What’s your favourite cat backpack? Let us know over on our Instagram page.
We hope you enjoyed this post,
Beth, Megan and Moss x

Instagram: mosstherat
Megan’s Instagram: meganthebendall

Walking Your Cat in the UK

 You wouldn’t believe from our Instagram page that Moss is an indoor cat but she’s never been outside on her own. We have always had concerns about the risks surrounding busy roads, animal fights, theft etc. as the town is always scattered with ‘lost cat’ posters. However, this does not mean that having outdoor cats (or strictly indoor cats) is wrong! We also know people who only walk their cats on leads in their gardens and we are aware of the sometimes negative perception that walking your cat, in public, on a lead can have.

 Through getting to know the Instagram cat community, we have discovered that we aren’t the only ones who have decided to walk our cat on a harness and lead. We have made connections with people worldwide and love seeing everyone’s adventures! We had never seen anyone else walking a cat in person until earlier this year where we met another couple on one of our evening walks, we found it really exciting to see other people doing the same thing as us! We would still love to meet more people local to Cheltenham or the Cotswolds who walk their cat(s) on leads as well.

Our Experiences of the Public’s Responses

We love walking with Moss for many reasons but our favourite has to be to make others smile. It’s almost guaranteed that every time we take Moss outside with us someone says something along the lines of ‘it’s made my day seeing her’. It’s been lovely to safely meet so many new people and have short chats on our daily walks, especially during the past year with the pandemic. We have definitely found that walking cats on leads is still fairly uncommon in the UK, we think due to everybody being very cautious of what other people think!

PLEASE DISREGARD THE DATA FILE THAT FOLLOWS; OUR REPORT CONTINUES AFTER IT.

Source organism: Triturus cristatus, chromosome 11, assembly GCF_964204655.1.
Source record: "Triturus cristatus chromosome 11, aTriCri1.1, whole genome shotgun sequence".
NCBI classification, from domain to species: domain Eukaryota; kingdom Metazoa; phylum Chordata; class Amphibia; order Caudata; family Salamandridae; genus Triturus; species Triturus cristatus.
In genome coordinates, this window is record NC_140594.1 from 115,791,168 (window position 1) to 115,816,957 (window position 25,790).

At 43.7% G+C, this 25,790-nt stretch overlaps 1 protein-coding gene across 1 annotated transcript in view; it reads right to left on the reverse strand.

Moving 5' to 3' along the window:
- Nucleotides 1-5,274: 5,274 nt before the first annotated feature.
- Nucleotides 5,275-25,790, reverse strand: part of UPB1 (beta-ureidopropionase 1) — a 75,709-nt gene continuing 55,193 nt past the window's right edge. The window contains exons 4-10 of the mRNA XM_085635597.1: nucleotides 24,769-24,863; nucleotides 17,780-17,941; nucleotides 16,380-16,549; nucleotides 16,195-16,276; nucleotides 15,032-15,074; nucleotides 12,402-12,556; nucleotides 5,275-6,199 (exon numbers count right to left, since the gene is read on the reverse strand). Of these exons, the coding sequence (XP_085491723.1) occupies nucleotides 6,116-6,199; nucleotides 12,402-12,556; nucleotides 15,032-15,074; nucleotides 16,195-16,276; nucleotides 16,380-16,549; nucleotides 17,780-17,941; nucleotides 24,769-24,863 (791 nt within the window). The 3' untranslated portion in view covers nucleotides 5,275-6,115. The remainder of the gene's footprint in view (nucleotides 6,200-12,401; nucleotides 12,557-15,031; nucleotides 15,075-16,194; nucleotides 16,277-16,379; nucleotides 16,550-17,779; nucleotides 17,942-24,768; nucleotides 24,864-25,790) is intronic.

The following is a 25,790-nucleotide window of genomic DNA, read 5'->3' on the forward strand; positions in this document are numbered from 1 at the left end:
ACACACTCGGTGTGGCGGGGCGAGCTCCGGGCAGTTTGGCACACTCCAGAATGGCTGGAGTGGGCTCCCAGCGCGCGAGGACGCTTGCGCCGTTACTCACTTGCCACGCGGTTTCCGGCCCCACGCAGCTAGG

One of the most common questions we are asked when we are out and about is ‘why do you walk her and does she enjoy it?’. As I stated in the introduction, it began out of safety concerns and as we knew we had plans to live in a van in the future we knew we would be regularly on the move and didn’t want Moss to be stuck in a small space for 24 hours a day, 7 days a week. Sure, if we had let Moss grow up completely indoors or outdoors she would be used to either lifestyle. However, walking her outside regularly encourages stimulation, helps her become used to traffic, dogs and new people and we find her to be noticeably calmer after walking with us. Before taking her outside we read up on the pros and cons and decided that it would work best for us and Moss has never seemed uncomfortable or reluctant to walk. In fact, quite the opposite, jumping down from her backpack to walk alongside us and eagerly exploring rocks, trees and branches. Moss is quite timid and it is important that she has control and can get to the safety of her backpack whenever she needs to. Even if we have some minor setbacks or days where Moss doesn’t feel like walking, we’ve noticed a huge improvement from when we started and her confidence has grown massively.